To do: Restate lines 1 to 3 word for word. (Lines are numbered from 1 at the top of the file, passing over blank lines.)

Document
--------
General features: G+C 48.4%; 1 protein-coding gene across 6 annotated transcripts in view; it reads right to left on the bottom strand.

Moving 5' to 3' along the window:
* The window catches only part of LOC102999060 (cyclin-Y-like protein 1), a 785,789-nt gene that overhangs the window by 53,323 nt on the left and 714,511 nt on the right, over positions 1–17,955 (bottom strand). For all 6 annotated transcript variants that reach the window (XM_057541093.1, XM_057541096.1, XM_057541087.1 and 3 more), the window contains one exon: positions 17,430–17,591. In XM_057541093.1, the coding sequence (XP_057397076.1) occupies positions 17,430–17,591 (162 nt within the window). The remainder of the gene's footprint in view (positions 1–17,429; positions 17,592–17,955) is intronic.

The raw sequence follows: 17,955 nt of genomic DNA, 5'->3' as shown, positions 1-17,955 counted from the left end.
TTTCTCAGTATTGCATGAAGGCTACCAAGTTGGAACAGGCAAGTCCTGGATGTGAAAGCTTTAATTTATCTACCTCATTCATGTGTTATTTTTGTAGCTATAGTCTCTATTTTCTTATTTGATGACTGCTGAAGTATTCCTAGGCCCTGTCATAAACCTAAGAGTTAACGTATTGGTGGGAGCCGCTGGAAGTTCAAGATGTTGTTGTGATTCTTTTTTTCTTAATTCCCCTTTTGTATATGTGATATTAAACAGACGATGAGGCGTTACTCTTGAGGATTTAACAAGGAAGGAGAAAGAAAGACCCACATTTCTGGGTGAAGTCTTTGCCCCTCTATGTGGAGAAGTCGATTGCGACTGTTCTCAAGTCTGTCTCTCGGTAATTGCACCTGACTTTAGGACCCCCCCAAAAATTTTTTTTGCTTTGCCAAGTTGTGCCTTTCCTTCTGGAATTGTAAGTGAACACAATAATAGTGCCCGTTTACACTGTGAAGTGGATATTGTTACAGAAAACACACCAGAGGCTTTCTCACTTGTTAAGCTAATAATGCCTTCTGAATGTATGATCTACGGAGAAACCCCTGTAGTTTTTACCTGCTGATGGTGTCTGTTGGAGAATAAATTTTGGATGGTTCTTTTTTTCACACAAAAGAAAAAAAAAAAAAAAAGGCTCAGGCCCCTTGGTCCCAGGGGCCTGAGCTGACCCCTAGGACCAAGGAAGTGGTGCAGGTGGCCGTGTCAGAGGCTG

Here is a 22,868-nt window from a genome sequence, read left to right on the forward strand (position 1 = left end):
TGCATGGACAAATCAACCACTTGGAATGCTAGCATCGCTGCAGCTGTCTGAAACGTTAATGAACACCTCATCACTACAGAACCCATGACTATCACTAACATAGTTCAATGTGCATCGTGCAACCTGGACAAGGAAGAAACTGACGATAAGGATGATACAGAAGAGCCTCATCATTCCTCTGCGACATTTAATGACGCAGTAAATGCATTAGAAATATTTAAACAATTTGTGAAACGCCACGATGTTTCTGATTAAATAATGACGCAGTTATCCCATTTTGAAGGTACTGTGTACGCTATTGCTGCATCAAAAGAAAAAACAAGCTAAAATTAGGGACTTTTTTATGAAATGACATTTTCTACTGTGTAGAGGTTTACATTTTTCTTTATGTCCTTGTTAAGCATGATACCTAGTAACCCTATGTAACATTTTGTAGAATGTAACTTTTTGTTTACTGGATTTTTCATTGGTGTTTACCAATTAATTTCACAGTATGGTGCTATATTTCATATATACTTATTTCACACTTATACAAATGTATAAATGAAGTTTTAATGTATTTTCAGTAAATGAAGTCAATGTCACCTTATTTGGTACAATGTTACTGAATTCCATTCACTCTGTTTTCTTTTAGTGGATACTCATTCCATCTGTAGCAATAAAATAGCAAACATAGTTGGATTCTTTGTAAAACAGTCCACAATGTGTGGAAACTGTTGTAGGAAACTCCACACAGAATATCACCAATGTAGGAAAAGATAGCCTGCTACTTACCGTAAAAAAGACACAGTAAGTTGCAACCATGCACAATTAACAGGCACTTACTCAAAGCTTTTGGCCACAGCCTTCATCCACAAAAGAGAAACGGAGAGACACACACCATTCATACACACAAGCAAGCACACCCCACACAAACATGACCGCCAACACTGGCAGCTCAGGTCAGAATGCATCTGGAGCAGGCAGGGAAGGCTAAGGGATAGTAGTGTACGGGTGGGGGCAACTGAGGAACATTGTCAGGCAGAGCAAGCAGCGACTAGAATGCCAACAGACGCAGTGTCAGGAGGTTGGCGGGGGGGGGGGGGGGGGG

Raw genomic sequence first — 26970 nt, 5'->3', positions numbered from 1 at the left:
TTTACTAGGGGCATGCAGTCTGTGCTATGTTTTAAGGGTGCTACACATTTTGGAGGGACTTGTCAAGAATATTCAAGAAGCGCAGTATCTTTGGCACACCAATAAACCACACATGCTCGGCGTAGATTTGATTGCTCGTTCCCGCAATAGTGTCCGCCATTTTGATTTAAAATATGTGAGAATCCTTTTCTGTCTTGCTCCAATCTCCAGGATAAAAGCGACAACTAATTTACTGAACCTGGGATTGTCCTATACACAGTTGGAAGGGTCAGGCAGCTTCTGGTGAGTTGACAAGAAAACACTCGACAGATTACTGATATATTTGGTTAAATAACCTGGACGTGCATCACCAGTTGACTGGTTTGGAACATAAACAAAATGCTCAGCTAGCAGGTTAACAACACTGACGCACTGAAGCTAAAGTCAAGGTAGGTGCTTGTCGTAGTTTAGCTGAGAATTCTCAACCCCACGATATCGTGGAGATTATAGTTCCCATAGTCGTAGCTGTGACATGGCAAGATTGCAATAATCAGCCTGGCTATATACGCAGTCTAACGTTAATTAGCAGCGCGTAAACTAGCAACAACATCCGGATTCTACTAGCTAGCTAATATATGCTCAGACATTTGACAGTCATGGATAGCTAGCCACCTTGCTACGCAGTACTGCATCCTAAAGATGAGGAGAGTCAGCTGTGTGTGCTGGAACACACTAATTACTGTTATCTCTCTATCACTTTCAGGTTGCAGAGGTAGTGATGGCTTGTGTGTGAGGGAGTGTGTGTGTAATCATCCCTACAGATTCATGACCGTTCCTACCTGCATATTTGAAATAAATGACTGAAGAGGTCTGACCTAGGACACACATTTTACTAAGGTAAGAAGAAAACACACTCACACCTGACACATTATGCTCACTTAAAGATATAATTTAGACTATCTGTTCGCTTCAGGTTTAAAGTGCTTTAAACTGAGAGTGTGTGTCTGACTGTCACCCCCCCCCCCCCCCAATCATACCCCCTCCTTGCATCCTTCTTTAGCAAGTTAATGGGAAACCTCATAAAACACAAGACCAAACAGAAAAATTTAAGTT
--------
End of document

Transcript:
General features: G+C 48.4%; 1 protein-coding gene across 6 annotated transcripts in view; it reads right to left on the bottom strand.

Moving 5' to 3' along the window:
* The window catches only part of LOC102999060 (cyclin-Y-like protein 1), a 785,789-nt gene that overhangs the window by 53,323 nt on the left and 714,511 nt on the right, over positions 1–17,955 (bottom strand). For all 6 annotated transcript variants that reach the window (XM_057541093.1, XM_057541096.1, XM_057541087.1 and 3 more), the window contains one exon: positions 17,430–17,591. In XM_057541093.1, the coding sequence (XP_057397076.1) occupies positions 17,430–17,591 (162 nt within the window). The remainder of the gene's footprint in view (positions 1–17,429; positions 17,592–17,955) is intronic.